(Anthony Ginsberg, Founder – HAN-GINS Cloud Technology ETF)

Cloud Technology now accounts for almost 60% of total US technology spending, according to Gartner Research. They predict that Cloud spending will rise 18% this year alone, reaching $214bn.

The cloud has become the key battleground for the world’s largest technology providers because of its increasingly widespread use. The Internet of Things is largely driven by cloud computing. It covers smart devices, wearables (Fitbit), connected security systems, thermostats, cars, electronic appliances etc.

Tesla cars use the cloud to control their battery life. During the recent hurricane in the Bahamas – Elon Musk was able to extend the battery life for drivers of his Tesla cars in the Bahamas and Florida –by remotely disabling a battery setting.

The Players

A significant portion of Amazon’s profits now comes from its Amazon Web Services division, which leads in the growing cloud computing market – selling computing power and data storage. AWS’s earnings now account for more than 50% of Amazon’s total.

Thanks to the explosion in interconnected devices, businesses which themselves are worth billions of dollars have been allowed to flourish. This includes Uber, Netflix and Airbnb, to name but a few. However, without cloud-based technology to support them, these businesses simply would not exist.

As the cloud becomes more reliable and secure, most businesses are also recognising it is both cost effective and the safest way to transition data storage and work environments.

Email led the move to the cloud over the last four years, but now more and more services are being transitioned over, with the solution offering companies lower costs and increased speed versus in-house platforms. As the risks of cybersecurity and hacks increase, CEOs increasingly wish to outsource middle and back office areas to Cloud leaders.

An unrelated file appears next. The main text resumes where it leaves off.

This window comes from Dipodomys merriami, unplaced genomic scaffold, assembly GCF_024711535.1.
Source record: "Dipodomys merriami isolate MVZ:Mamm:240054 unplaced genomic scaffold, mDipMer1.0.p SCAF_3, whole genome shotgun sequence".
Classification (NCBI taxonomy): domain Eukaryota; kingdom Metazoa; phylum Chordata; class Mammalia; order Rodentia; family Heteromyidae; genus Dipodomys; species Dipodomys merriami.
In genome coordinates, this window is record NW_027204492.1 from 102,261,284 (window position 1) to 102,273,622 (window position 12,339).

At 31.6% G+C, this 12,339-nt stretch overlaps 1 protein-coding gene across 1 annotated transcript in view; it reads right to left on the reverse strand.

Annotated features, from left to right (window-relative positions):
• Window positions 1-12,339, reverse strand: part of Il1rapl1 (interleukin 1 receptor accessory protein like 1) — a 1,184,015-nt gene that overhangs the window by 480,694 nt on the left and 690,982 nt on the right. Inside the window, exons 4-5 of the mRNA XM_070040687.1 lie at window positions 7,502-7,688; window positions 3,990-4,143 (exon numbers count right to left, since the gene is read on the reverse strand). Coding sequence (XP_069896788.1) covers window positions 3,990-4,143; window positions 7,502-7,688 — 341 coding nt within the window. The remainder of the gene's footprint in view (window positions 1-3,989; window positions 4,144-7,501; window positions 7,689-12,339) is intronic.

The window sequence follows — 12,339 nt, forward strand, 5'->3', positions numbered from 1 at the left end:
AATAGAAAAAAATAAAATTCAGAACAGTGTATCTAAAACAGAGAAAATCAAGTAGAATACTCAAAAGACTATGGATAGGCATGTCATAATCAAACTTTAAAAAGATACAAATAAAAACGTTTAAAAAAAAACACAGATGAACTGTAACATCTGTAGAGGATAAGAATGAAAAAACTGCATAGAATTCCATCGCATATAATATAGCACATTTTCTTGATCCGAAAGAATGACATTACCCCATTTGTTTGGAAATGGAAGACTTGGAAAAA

As a result, more and more individuals and businesses now rely on the cloud and whichever platform becomes dominant in this space will likely translate to the most valuable company in 2020.

Amid a volatile period for the so-called FAANG tech superstars, it is the giants of cloud technology holding up the best, with Microsoft currently sitting at the top of the pile on a market cap basis.

Amazon and Microsoft, and to a lesser extent Alphabet (Google), have all been increasing spending on cloud technology in recent years, and there is unlikely to be any let up this year.

Demand continues to grow

For some businesses the revenue growth has been eye-catching, with Microsoft nearly doubling its revenues in this space since 2015.

Microsoft is now the world’s most valuable company at close to $1trn – as companies increasingly pay subscriptions for software and renting computer power (rather than buying applications that run on their own servers).
AT&T just agreed to shift most internal business applications to Azure, partly to cut costs. AT&T signed a separate cloud deal with IBM-who completed their $34bn Red Hat Cloud acquisition.

For now we believe companies such as IBM’s recent acquisition of Red Hat – will be big winners as multinationals seek help transferring and sharing their IT data across multiple clouds. Proctor & Gamble confirmed they are not keen to bet the farm on any one Cloud provider and thus spread their usage across all major Cloud platforms.
Apple’s iCloud service continues to perform well. Apple’s services segment (iCloud and Apple Music etc) – makes more money than any single product line. iCloud hosts more 1 billion Apple devices – allowing users to organize photos, track their devices, store documents and send emails.

Cloud Technology ETFs and Index Funds – arguably offer the broadest & lowest-cost ways to access this dynamic area – which includes tech leaders in infrastructure, software and platforms. The HAN-GINS Cloud Technology ETF holds 50 Cloud companies – with the largest players capped at a 4.5% weighting.

Cloud companies we like:

1) SPLUNK Inc. (Nasdaq: SPLK) – corporate profile
Splunk Inc. is a US company that produces software for searching, monitoring, and analyzing machine generated big data – via a Web-style interface. The Company’s offerings enable users to collect, index, search, explore, monitor and analyze data.